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Huawei Mate 8 Review - Battery, speakers call quality and verdict Review

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Tucked inside that big metal body is a large 4,000 mAh battery, that’s a substantial number when you consider there isn’t a power draining quad-HD display at work here.

With general use the Huawei Mate 8 offers superior battery life than most competing phablets. A day of generally heavy use – multiple email accounts, messaging and the usual phone activity – left me with 49% come midnight, and thanks to Marshmallow’s Doze feature it only loses about 3-5% on average over night.

An hour long episode of Making a Murderer on Netflix will eat through about 8%, while streaming a whole Match of the Day on BBC iPlayer takes the battery from 81% to 70%. That’s a pretty impressive showing and certainly on-par with the great battery life I found on the Moto X Force.

Related: What is USB-C?
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Unlike the Nexus 6P, Huawei has decided against replacing the more common microUSB with the snazzier and reversible USB-C port. For now that’s fine, but USB-C will be seen on a load of phones this year and it could leave the Mate 8 trailing behind.

Predictably there’s no wireless Qi support, but fast-charging is supported and you can jump from a dead battery to 50% full in about 40 minutes. a full charge takes between 80-90 minutes.

I’m less impressed by the lack of front-facing speakers, with the meagre bottom firing versions pumping out dull sounding, pretty flat audio. I guess though that the addition of front speakers would have made this a ridiculously tall phone.

One particularly neat trick is the voice recorder app, which captures audio from the array of mics positioned around the phone. Call quality is great too, especially from the speakerphone.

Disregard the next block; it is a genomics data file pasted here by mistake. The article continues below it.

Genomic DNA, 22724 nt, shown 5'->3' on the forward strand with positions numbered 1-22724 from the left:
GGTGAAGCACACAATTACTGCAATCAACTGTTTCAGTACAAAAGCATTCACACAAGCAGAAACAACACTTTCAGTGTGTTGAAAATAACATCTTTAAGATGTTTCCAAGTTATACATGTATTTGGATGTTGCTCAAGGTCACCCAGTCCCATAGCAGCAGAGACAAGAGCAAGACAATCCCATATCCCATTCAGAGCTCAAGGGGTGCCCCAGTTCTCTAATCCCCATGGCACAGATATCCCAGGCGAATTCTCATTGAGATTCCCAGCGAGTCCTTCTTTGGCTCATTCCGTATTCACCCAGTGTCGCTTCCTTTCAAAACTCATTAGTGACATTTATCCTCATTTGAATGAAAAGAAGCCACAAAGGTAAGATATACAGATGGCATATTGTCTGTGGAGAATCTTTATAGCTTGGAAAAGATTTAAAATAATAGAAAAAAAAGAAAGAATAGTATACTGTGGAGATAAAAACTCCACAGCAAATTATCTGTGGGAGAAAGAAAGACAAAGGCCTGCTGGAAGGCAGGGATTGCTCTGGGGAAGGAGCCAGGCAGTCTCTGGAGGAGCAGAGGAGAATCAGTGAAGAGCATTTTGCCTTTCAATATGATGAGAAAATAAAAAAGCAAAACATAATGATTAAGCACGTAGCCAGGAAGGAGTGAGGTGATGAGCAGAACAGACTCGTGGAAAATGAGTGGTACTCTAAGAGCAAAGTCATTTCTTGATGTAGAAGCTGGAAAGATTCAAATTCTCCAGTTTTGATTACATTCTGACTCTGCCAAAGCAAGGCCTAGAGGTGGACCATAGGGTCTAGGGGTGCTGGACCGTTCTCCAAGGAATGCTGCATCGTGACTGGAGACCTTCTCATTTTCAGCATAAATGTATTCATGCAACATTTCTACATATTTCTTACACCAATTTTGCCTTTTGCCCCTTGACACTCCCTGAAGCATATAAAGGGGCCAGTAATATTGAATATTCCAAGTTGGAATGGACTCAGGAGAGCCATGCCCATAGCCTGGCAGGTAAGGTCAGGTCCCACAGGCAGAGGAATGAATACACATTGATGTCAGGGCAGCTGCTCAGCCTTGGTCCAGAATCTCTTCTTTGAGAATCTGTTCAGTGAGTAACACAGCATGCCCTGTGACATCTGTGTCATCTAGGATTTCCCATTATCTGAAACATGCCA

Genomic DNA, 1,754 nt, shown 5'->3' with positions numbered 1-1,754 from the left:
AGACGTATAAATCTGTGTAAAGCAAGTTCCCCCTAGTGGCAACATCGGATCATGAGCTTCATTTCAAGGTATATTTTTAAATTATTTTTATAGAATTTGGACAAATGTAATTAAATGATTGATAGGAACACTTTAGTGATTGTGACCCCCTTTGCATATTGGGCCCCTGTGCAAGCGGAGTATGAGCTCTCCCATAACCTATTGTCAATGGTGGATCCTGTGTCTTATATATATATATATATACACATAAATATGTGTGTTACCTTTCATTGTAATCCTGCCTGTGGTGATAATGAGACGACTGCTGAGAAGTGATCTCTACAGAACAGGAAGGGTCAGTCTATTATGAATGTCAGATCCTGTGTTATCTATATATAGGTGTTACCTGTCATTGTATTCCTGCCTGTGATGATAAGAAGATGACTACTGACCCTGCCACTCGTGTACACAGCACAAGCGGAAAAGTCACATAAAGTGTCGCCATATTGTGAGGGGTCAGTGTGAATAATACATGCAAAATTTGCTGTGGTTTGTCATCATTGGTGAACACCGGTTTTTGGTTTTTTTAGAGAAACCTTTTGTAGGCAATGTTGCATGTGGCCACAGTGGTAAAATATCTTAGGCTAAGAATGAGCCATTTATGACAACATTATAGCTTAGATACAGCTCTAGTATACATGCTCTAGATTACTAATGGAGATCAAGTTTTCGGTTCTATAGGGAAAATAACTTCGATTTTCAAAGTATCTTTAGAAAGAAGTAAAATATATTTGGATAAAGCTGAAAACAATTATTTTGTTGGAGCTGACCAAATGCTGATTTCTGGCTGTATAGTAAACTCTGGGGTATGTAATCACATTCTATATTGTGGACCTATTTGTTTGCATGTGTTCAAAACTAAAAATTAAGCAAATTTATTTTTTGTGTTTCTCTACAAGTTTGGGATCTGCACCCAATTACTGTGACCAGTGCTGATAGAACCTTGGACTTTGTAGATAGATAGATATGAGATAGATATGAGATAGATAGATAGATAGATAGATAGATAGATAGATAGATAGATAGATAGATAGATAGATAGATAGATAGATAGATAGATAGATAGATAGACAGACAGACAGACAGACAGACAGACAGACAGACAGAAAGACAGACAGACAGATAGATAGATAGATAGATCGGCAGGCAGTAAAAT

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The Mate 8 is a nice looking phone with great battery life and strong performance. But, it’s seriously let down by awful software and an
inconsistent camera. Personally, if you’ve got £430 to spend and you want a large screened Android phone I wouldn’t go for the Mate 8.

Nexus 6P pricing starts at £449 and it is a much, much better phone. If you search about online you can find the Samsung Galaxy Note 5 for a similar price. There’s also the Moto X Style (£329) which is another great pick.

Huawei helped make the best phone of 2015, but it’s got a lot of work to do if it wants to do a similar thing in 2016.

Good battery and a sleek design aren’t enough to recommend this over the far superior competition

Trusted Score

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Score in detail

  • Performance 9
  • Camera 6
  • Design 8
  • Battery Life 8
  • Usability 5
  • Value 6
  • Features 7
  • Software 4
  • Calls & Sound 9
  • Screen Quality 7

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